I skated in, got to the high slot, and shot the puck. Ken Dryden wasn't expecting a shot that quickly and he overreacted. I was aiming for the corner, but the puck went between his legs and into the net, my big claim to fame.

When I got back to the bench, I said to Jack, "Was there ever any doubt?"
Tom Reid penalty shot
Tom Reid's famous penalty shot goal against Ken Dryden

Reid's 21 points for the season also raised his career best in that category as well. Additionally, his 107 penalty minutes established a career high. In the postseason, Reid scored the only playoff goal of his career against the Blues to cap off a most memorable season.

Two seasons later, Reid set a career hight with 23 points from four goals and a career best 19 assists in 76 games. He stayed true to his defensive roots the following season, again topping 70 games for the fourth time in five seasons with 74 games played, but managed just six points while leaving the point gathering to teammates Dennis Hextall (74 points) and Bill Goldsworthy (72). He did top 100 penalty minutes for only the second and final time in his career with 103.

Reid competed in 69 games in 1975-76, contributing 15 assists and 54 games in 1976-77, adding another eight assists to his career total.

Tom Reid

It was around this time that Reid developed a small red rash on his arm, which itched terribly as his skin began to deteriorate. Eventually the condition was given the name "gunk". Eventually league doctors, trainers and equipment manufacturers began to investigate and discovered that about 100 players across the NHL were suffering from various degrees of the same condition, but none as severe as Reid's, whose skin eventually got so bad that he could only sleep sitting upright in a wooden chair.

The condition was so severe, Reid was forced to retire after managing to play only 36 games of the 1977-78 season, in which he scored his final NHL goal and added six assists to push his career totals to 690 games played, 17 goals and 113 assists for 130 points as well as 42 playoff games with one goal and 13 assists. Doctors finally concluded that Reid's rash was caused by allergies to his hockey equipment and the dye in his jersey.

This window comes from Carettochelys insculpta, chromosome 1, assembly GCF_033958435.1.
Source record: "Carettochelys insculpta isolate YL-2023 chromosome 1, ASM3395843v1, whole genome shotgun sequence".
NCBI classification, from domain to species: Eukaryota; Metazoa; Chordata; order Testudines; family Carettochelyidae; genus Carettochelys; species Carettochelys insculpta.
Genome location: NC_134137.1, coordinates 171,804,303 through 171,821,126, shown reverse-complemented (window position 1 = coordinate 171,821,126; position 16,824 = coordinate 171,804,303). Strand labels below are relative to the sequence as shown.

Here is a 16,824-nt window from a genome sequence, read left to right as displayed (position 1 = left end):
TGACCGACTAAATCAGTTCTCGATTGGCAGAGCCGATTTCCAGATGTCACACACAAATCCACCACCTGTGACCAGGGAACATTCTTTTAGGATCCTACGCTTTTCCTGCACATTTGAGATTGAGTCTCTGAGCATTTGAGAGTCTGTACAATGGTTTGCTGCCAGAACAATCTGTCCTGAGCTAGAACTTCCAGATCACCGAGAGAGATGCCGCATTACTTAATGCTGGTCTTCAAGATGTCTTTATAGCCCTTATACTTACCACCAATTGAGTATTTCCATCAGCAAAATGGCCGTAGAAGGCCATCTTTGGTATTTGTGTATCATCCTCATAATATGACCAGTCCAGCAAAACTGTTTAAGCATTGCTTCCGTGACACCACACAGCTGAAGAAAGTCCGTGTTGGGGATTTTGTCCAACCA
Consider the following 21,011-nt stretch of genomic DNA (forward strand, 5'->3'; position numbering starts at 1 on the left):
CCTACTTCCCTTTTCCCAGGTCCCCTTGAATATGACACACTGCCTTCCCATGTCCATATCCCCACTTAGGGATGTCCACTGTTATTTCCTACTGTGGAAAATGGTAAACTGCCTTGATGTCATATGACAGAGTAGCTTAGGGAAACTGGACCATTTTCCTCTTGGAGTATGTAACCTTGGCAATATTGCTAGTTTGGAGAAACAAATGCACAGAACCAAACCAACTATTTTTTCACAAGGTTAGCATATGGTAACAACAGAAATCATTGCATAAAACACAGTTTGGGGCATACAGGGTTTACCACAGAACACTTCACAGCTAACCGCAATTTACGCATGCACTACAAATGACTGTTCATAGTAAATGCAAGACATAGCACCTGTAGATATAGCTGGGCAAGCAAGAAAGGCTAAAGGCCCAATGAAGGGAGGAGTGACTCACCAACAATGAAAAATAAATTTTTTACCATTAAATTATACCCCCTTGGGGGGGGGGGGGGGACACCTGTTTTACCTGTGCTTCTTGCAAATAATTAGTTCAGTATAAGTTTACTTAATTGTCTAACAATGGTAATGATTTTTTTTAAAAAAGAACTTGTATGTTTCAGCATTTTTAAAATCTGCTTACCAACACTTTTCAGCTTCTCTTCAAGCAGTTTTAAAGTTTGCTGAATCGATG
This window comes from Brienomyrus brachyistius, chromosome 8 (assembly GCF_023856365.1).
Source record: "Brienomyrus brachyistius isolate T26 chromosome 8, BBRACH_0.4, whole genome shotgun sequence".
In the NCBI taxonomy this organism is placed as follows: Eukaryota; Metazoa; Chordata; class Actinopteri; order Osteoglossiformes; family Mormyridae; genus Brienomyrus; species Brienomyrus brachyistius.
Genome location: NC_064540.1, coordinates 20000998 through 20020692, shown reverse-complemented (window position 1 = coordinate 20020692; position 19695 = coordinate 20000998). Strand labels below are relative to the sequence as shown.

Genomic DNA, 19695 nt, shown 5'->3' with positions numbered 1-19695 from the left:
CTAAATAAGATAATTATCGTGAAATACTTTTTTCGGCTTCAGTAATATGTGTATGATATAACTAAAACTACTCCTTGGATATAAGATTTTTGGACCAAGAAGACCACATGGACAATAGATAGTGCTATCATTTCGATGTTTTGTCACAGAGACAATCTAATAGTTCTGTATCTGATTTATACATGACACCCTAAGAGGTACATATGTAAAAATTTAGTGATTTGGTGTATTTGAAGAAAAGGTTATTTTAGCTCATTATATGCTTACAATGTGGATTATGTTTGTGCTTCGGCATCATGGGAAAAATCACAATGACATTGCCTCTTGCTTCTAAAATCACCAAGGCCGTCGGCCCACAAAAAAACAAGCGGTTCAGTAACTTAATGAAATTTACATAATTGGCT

Former teammate Lou Nanne relates a story about Reid and his noted sense of humor:
Tom Reid was a terrific defensive defenseman. He was very consisent - game in and game out you knew you going to get strong defense from Tommy. His play never varied.

I had three concussions in my career. The third one was the result of a real good check by Dennis Owchar one night in Pittsburgh. At the doctor's suggestion, I had started wearing a helmet after my second concussion to help prevent further ones.

But this night in Pittsburgh I was playing defense with Tom Reid, and I was carrying the puck up the ice. I thought I had made a real good move to get by Owchar, but as I slipped the puck though his legs to try to go around him, he hit me with a shoulder right between my shoulder blades and I went down very hard. I hit my head on the ice so hard I eventually had seven stitches, even with the helmet.

I tired to get up, was real dizzy and started going back down again. The next thing I know, the trainer, Doc Rose, is on the ice telling me to lie down, that they're going to carry me off.

I said, "There's no way. I've never been carried off the ice, and I'm not going to let anybody carry me off now."

I tried to get up again, and I went right back down. And as I'm going down this time, Tom Reid leans over and says. "Louie, Louie, before you go, can I have your condominium in Florida?"
Since his retirement from hockey, armed with that same sense of humor, he has worked as a color analyst for the North Stars, Minnesota Gophers and now the Minnesota Wild. He is also the president of the North Stars Almuni Chapter and owner of Tom Reid's Hockey City Pub, the place to meet before and after Wild home games down the street at the Xcel Energy Center.

Today's featured jersey is a 1973-74 Minnesota North Stars Tom Reid jersey. This was the third style of green jersey worn by the North Stars, with the original having a lace up collar, which was dropped during their first season for a v-neck collar. Starting in season two in 1968-69, a white shoulder yoke was added to the jerseys. This third style remained in use through the 1974-75 season.

1973-74 Minnesota North Stars jersey
1973-74 Minnesota North Stars jersey

Our video section today begins with a look at the 1975-76 Minnesota North Stars, some of the crappiest, most annoying filmmaking in the history of sports. If you choose to suffer though Part 1, I recommend skipping ahead to the 3:58 mark. Perhaps Parts 2 through 5 improve after getting past the first half of Part 1. You click the link, you take your chances...